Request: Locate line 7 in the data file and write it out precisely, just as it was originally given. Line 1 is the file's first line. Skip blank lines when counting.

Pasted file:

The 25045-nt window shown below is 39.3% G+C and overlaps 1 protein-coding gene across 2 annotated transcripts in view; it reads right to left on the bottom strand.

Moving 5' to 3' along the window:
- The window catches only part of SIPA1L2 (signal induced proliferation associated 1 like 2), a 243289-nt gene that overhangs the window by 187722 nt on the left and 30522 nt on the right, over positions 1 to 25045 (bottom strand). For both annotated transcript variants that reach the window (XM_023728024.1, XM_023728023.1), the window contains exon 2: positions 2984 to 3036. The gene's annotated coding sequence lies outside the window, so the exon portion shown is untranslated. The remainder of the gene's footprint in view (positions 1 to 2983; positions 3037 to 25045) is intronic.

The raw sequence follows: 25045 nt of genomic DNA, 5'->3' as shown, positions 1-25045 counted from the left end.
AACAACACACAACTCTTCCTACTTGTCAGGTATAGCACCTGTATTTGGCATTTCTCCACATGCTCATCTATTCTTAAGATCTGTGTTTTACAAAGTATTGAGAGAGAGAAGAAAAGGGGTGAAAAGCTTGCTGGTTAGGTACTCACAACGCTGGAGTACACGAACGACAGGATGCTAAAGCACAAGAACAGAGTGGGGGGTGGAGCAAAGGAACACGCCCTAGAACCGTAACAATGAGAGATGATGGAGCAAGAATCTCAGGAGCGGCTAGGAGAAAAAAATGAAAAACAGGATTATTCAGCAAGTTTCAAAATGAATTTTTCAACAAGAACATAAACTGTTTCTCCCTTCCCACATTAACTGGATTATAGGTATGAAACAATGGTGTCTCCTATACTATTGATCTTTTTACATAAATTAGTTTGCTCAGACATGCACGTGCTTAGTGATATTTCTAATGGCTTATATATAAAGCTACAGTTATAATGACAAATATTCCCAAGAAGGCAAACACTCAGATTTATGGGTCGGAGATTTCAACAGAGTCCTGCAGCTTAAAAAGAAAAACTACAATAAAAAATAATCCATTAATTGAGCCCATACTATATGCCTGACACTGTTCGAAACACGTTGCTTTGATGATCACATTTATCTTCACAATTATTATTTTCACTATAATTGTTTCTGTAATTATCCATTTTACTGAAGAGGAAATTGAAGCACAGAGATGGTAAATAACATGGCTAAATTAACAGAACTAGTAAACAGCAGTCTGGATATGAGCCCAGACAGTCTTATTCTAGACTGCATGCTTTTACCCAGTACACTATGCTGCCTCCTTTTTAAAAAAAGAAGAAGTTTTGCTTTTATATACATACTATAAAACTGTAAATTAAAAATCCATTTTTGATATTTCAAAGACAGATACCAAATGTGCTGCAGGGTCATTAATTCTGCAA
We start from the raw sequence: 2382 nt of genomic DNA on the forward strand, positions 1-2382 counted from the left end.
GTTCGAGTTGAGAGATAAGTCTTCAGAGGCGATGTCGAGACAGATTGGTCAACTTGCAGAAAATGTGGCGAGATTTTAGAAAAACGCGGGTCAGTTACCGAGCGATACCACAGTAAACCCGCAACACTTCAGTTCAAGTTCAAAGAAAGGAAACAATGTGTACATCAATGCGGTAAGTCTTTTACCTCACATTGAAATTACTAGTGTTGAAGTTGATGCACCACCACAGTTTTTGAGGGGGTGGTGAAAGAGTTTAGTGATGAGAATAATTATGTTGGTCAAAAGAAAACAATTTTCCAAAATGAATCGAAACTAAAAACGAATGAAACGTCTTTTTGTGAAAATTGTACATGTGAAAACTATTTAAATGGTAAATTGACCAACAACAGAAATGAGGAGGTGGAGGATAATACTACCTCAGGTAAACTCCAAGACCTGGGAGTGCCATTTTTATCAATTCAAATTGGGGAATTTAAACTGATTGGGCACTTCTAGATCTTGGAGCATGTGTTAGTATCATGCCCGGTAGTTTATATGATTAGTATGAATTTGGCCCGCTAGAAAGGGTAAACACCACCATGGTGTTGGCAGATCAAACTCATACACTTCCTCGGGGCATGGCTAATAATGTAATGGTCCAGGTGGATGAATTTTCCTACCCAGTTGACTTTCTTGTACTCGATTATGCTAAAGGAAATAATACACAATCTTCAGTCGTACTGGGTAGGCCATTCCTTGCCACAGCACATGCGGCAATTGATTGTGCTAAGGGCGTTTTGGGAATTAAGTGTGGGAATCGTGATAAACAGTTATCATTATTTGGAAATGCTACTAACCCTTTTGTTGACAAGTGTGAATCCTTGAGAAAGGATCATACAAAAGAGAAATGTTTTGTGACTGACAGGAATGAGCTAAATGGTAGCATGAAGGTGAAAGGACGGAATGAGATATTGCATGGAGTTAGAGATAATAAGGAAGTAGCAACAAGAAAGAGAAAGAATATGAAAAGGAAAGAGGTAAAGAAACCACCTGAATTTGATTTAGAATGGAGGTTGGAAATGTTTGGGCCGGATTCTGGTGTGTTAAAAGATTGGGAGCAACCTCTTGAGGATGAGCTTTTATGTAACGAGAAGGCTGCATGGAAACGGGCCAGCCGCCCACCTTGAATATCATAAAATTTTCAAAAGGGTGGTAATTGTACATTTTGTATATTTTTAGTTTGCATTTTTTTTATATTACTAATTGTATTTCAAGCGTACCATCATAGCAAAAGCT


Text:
GTTCGAGTTGAGAGATAAGTCTTCAGAGGCGATGTCGAGACAGATTGGTCAACTTGCAGAAAATGTGGCGAGATTTTAGAAAAACGCGGGTCAGTTACCGAGCGATACCACAGTAAACCCGCAACACTTCAGTTCAAGTTCAAAGAAAGGAAACAATGTGTACATCAATGCGGTAAGTCTTTTACCTCACATTGAAATTACTAGTGTTGAAGTTGATGCACCACCACAGTTTTTGAGGGGGTGGTGAAAGAGTTTAGTGATGAGAATAATTATGTTGGTCAAAAGAAAACAATTTTCCAAAATGAATCGAAACTAAAAACGAATGAAACGTCTTTTTGTGAAAATTGTACATGTGAAAACTATTTAAATGGTAAATTGACCAACAACAGAAATGAGGAGGTGGAGGATAATACTACCTCAGGTAAACTCCAAGACCTGGGAGTGCCATTTTTATCAATTCAAATTGGGGAATTTAAACTGATTGGGCACTTCTAGATCTTGGAGCATGTGTTAGTATCATGCCCGGTAGTTTATATGATTAGTATGAATTTGGCCCGCTAGAAAGGGTAAACACCACCATGGTGTTGGCAGATCAAACTCATACACTTCCTCGGGGCATGGCTAATAATGTAATGGTCCAGGTGGATGAATTTTCCTACCCAGTTGACTTTCTTGTACTCGATTATGCTAAAGGAAATAATACACAATCTTCAGTCGTACTGGGTAGGCCATTCCTTGCCACAGCACATGCGGCAATTGATTGTGCTAAGGGCGTTTTGGGAATTAAGTGTGGGAATCGTGATAAACAGTTATCATTATTTGGAAATGCTACTAACCCTTTTGTTGACAAGTGTGAATCCTTGAGAAAGGATCATACAAAAGAGAAATGTTTTGTGACTGACAGGAATGAGCTAAATGGTAGCATGAAGGTGAAAGGACGGAATGAGATATTGCATGGAGTTAGAGATAATAAGGAAGTAGCAACAAGAAAGAGAAAGAATATGAAAAGGAAAGAGGTAAAGAAACCACCTGAATTTGATTTAGAATGGAGGTTGGAAATGTTTGGGCCGGATTCTGGTGTGTTAAAAGATTGGGAGCAACCTCTTGAGGATGAGCTTTTATGTAACGAGAAGGCTGCATGGAAACGGGCCAGCCGCCCACCTTGAATATCATAAAATTTTCAAAAGGGTGGTAATTGTACATTTTGTATATTTTTAGTTTGCATTTTTTTTATATTACTAATTGTATTTCAAGCGTACCATCATAGCAAAAGCT